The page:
More than anybody, the poet, Claudia Rankine, makes you see the invisible men and women in her book, Citizen: An American Lyric. “What doesn’t belong with you won’t be seen,” writes Rankine.

The wanton obliviousness to the invisible is what has perhaps helped the proudly liberal and democratic West to practise racism, genocide, plunder, slavery and segregation with a clean conscience and a sense of moral superiority, even while it fought to liberate the Jews from Hitler or Afghans and the Vietnamese from the Communism, or Africa and India from superstition and rituals.

Is it a book of poetry? Ah, yes. But the line between poetry and prose is so completely blurred and erased, that many of the poems lay claim to the status of poems sheerly on the weight of the content, and shedding all pretences of form. If modern poetry pushed out and rewrote the prosodic boundaries around poetry, newer poets like Claudia Rankine completely break free of all restraints. A lyrical essay on Serena Williams and a wonderfully sequenced assortment of quotes to bring out the story of Zinedine Zidane in World Cup 2006, sit comfortably with a series of poems and reminiscences.

She starts with everyday occurrences in ‘your’ life.

In line at the drugstore it’s finally your turn, and then it’s not as he walks in front of you and puts his things on the counter. The cashier says, Sir, she was next. When he turns to you he is truly surprised.

Oh my God, I didn’t see you.

You must be in a hurry, you offer.

No, no, no, I really didn’t see you.

Then Rankine turns her sharp poetic gaze towards celebrities like Serena Williams and Zinedine Zidane. You had not learnt to look at their successes and lapses through the prism of race.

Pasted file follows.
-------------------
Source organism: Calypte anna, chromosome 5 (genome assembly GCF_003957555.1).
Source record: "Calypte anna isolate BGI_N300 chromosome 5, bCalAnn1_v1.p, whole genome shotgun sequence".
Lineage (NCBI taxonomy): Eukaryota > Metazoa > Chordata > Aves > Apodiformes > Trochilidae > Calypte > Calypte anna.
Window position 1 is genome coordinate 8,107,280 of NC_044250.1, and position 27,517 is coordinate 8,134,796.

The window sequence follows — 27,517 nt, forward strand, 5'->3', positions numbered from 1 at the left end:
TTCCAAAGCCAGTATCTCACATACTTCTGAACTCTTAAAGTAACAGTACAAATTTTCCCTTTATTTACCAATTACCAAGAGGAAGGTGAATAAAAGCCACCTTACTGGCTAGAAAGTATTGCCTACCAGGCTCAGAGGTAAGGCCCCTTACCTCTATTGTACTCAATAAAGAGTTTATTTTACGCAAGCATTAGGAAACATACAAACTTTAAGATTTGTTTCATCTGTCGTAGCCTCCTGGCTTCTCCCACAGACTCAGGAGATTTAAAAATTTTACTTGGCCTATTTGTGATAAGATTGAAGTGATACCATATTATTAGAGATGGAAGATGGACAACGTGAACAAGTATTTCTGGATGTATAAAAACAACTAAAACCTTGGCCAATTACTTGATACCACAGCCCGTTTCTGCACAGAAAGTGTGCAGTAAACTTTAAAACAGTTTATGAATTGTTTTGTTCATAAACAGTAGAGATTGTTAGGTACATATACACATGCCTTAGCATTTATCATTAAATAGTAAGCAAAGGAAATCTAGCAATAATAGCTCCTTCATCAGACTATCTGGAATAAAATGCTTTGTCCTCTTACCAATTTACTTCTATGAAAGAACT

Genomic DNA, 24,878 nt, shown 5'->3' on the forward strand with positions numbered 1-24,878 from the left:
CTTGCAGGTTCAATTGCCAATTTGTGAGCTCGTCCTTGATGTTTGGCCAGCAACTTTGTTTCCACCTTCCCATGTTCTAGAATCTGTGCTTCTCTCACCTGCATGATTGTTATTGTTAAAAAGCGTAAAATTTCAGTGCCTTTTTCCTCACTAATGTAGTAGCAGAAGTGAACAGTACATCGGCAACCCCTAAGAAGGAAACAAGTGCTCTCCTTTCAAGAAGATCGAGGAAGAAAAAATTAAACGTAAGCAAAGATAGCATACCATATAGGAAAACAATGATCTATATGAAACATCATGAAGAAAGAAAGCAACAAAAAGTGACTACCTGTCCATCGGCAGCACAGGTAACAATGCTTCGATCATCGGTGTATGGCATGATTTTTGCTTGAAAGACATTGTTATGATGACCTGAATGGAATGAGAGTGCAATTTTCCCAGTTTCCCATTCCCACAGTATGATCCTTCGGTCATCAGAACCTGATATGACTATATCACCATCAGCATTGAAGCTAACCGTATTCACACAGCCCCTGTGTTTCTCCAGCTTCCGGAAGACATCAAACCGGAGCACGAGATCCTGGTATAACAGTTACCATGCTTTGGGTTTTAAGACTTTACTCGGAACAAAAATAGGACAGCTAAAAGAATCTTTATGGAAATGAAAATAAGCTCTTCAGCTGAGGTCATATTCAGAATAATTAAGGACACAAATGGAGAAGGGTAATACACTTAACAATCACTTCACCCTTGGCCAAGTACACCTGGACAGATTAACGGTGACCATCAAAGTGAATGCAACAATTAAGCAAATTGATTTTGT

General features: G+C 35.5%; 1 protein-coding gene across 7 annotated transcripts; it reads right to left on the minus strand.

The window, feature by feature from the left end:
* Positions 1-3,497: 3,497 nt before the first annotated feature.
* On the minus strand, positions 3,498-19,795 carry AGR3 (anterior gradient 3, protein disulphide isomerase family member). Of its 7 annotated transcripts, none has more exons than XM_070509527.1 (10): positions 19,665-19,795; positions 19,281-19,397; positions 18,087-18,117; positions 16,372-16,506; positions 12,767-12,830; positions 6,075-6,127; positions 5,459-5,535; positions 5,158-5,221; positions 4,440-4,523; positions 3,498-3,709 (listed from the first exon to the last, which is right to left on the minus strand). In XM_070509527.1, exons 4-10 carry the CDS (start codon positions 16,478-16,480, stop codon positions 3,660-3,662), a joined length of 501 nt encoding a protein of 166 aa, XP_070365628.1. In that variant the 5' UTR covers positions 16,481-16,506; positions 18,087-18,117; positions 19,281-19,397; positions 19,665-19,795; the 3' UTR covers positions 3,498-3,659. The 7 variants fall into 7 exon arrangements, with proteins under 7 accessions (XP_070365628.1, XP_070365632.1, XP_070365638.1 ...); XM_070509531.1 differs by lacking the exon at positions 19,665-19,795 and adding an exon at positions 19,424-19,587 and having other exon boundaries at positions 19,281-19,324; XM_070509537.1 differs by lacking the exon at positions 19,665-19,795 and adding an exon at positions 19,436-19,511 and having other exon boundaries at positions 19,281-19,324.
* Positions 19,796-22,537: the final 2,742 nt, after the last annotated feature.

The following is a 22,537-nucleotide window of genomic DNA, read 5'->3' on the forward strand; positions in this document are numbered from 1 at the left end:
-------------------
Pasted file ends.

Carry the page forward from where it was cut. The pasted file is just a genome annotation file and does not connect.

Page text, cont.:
You knew the head-butt by Zinedine Zidane that costed the French team another World Cup victory. But you could never fathom the pressure he was under. The abuses that were thrown at him.

“Do you think two minutes from the end of a World Cup final, two minutes from the end of my career, I wanted to do that?” she quotes Zinedine Zidane. “What he said “touched the deepest part of me.””

“Big Algerian shit, dirty terrorist, nigger,” Claudia puts together the accounts of lip readers responding to the transcript of the World Cup.

“Every day I think about where I came from and I am still proud to be who I am…” asserts Zidane.

No one is free.

For all that he is, people will say he remains for us an Arab. “You can’t get away from nature.” (Frantz Fanon)

Even more glaring but unseen has been the racial bias encountered by Serena Williams. You wonder how many of us remember this incident in 2004, which Claudia narrates with such rancour. Even if you do, how many of us could see the racist tinge on that incident.

The most notorious of Serena’s detractors takes the form of Mariana Alves, the distinguished tennis chair umpire. In 2004 Alves was excused from officiating any more matches on the final day of the US Open after she made five bad calls against Serena in her semifinal matchup against fellow American Jennifer Capriati. The serves and returns Alves called out were landing, stunningly unreturned by Capriati, inside the lines, no discerning eyesight needed. Commentators, spectators, television viewers, line judges, everyone could see the balls were good, everyone, apparently, except Alves. No one could understand what was happening. Serena, in her denim skirt, black sneaker boots, and dark mascara, began wagging her finger and saying “no, no, no,” as if by negating the moment she could propel us back into a legible world. Tennis superstar John McEnroe, given his own keen eye for injustice during his professional career, was shocked that Serena was able to hold it together after losing the match.